CHICAGO — Former U.S. Rep. Bill Lipinski testified for Rod Blagojevich's defense Wednesday that he didn't ask fellow congressman Jesse Jackson Jr. for a campaign contribution for the former Illinois governor.
Lipinski's testimony contradicts earlier statements from Jackson, who told jurors that Lipinski approached him about raising $25,000 for Blagojevich's campaign for governor in 2002. Jackson said he declined and that Blagojevich made clear he'd passed Jackson's wife over for a state job because Jackson hadn't given him the money.
On cross-examination, the 73-year-old Lipinski acknowledged that he doesn't remember everyone he approached to support Blagojevich, but he said there's a distinction between seeking political support and money.
"To support the governor, that's one thing, to ask someone for a donation to the governor, in my mind, is another thing," Lipinski said.
Defense attorneys also called a former state budget office employee and a special agent for the FBI on Wednesday. Their testimony came after Blagojevich testified in his own defense for seven days. Other defense witnesses included Jackson and Chicago Mayor Rahm Emanuel.
Blagojevich was on the stand for most of the time, describing his poor childhood, denying all allegations against him and even acknowledging under cross-exam that he's a convicted liar.
The former governor's first trial last year ended with jurors deadlocked on all but one count. He was found guilty of lying to the FBI. He did not testify at that trial, and his defense called no witnesses.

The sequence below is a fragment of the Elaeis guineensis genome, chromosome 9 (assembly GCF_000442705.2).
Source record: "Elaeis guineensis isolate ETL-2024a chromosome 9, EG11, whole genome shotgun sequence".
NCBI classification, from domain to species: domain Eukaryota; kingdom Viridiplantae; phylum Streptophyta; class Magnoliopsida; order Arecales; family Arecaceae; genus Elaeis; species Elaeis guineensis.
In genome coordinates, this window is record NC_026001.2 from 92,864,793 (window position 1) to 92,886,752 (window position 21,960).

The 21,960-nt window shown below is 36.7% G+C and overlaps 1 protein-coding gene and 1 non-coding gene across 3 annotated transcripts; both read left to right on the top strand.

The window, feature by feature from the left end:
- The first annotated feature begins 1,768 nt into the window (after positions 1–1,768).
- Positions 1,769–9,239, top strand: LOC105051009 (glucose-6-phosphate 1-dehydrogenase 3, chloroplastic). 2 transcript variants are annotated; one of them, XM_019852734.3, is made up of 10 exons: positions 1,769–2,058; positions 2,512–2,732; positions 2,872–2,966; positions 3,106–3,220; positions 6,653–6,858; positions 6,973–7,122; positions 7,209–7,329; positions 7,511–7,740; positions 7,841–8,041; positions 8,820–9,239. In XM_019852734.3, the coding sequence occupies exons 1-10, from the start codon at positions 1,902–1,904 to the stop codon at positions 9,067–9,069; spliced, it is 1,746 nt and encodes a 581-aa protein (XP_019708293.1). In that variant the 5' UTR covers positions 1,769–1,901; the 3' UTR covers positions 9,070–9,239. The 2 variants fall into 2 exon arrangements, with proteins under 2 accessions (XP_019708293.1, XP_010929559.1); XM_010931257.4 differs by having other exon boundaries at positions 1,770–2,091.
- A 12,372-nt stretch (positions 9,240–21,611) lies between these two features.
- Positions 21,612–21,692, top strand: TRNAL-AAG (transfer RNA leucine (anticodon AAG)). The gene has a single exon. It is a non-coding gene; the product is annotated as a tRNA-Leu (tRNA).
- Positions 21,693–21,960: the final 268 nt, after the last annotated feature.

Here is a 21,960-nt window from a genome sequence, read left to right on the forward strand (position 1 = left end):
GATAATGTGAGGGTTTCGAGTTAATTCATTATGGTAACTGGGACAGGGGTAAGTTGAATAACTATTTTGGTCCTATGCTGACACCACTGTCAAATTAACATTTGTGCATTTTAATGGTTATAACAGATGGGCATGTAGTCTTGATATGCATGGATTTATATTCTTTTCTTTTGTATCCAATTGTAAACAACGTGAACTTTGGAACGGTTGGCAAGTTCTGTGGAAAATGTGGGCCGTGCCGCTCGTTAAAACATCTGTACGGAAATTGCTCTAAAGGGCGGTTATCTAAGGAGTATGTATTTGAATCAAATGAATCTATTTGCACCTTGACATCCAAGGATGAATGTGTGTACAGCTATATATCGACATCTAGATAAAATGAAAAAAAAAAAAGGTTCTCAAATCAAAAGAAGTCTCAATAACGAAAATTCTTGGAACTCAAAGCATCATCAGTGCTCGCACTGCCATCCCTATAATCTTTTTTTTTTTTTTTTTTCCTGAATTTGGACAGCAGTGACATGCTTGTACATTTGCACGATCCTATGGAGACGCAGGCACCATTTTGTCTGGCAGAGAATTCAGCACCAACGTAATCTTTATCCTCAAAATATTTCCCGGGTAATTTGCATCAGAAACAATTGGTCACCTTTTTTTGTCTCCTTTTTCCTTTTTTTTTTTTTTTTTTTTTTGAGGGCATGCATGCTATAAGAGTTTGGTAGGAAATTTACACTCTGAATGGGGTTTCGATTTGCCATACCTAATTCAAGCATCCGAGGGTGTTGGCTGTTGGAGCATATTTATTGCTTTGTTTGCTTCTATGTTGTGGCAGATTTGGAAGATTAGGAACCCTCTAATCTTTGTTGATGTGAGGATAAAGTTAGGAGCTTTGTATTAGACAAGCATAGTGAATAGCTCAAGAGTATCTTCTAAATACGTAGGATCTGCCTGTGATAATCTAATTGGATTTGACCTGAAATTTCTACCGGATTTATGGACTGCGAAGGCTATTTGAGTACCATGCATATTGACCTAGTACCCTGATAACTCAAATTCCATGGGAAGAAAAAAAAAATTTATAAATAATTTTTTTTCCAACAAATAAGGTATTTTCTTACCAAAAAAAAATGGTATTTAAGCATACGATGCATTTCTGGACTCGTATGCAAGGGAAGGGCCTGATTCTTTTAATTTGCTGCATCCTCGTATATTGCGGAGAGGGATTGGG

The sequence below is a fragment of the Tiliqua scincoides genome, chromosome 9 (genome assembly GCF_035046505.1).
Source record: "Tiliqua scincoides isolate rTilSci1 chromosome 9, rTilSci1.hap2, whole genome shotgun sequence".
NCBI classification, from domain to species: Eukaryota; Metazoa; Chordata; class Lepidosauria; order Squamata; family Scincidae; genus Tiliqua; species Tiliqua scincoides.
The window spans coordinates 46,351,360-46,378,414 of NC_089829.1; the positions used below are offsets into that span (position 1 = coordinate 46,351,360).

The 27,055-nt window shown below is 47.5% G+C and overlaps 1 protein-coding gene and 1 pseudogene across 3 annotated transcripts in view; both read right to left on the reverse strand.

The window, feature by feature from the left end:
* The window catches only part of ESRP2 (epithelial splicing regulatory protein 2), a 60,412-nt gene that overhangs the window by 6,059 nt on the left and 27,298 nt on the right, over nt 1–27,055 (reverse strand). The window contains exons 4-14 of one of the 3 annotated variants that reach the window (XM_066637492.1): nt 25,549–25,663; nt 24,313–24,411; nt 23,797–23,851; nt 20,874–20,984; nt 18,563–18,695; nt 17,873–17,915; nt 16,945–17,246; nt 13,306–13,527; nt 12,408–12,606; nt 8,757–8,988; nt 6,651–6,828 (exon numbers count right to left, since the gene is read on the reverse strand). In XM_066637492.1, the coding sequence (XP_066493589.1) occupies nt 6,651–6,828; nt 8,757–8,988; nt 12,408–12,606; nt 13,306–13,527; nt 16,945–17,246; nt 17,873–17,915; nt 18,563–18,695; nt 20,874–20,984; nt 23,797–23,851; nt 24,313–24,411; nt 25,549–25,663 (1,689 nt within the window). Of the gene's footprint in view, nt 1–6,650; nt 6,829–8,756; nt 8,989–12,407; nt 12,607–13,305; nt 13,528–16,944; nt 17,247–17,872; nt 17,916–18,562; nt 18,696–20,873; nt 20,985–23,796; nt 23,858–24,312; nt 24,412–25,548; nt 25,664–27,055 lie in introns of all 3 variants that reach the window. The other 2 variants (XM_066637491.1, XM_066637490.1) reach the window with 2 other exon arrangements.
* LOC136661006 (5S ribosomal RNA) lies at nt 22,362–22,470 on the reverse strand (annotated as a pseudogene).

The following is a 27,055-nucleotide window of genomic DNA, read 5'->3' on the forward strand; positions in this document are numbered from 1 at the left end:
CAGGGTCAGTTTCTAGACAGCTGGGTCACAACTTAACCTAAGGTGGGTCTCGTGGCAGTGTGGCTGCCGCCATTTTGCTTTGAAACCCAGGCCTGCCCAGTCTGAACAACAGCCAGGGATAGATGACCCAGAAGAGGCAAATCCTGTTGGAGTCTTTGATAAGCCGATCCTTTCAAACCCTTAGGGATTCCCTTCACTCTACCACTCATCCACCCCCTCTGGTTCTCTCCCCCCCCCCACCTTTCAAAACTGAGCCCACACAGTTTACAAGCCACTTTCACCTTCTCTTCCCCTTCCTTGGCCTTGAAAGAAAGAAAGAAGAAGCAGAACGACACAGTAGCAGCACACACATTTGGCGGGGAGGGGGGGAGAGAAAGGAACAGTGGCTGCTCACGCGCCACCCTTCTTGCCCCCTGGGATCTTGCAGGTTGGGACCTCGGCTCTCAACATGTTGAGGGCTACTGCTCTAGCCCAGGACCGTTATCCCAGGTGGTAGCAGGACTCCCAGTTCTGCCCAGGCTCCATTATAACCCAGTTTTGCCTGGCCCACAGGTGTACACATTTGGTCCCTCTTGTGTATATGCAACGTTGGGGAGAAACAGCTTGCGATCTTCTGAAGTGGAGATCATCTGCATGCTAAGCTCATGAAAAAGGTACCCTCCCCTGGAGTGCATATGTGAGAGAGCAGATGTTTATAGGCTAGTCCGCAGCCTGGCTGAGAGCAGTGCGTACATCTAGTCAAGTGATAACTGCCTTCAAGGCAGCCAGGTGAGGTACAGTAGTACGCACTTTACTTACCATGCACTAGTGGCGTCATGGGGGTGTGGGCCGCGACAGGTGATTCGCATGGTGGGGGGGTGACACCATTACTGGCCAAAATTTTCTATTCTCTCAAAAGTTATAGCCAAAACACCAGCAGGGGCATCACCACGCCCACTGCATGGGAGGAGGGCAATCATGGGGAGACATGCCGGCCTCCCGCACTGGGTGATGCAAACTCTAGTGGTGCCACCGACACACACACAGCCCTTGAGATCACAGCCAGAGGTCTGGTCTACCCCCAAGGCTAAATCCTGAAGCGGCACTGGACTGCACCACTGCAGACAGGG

Blagojevich is accused of seeking to sell or trade an appointment to President Barack Obama's vacated Senate seat in exchange for a high-profile job or campaign cash and shaking down business executives for political donations.
In often long-winded answers, Blagojevich insisted that he never sought to sell or trade the Senate seat for a top job or campaign cash, or ever tried to shake down executives.
He argued that his talk captured on FBI wiretaps was merely brainstorming, and that he never took the schemes seriously or decided to carry them out. And though the judge barred such arguments, Blagojevich claimed he'd believed his conversations were legal and part of common political discourse.
Judge James Zagel said prosecutors could also be ready to present their closing arguments Wednesday. And he said he expects the jury to begin deliberating Thursday after the defense presents its closing.
The testimony stage of the retrial has lasted six weeks. The government presented a streamlined, three-week case and called 15 witnesses in trying to portray Blagojevich as a serial liar.
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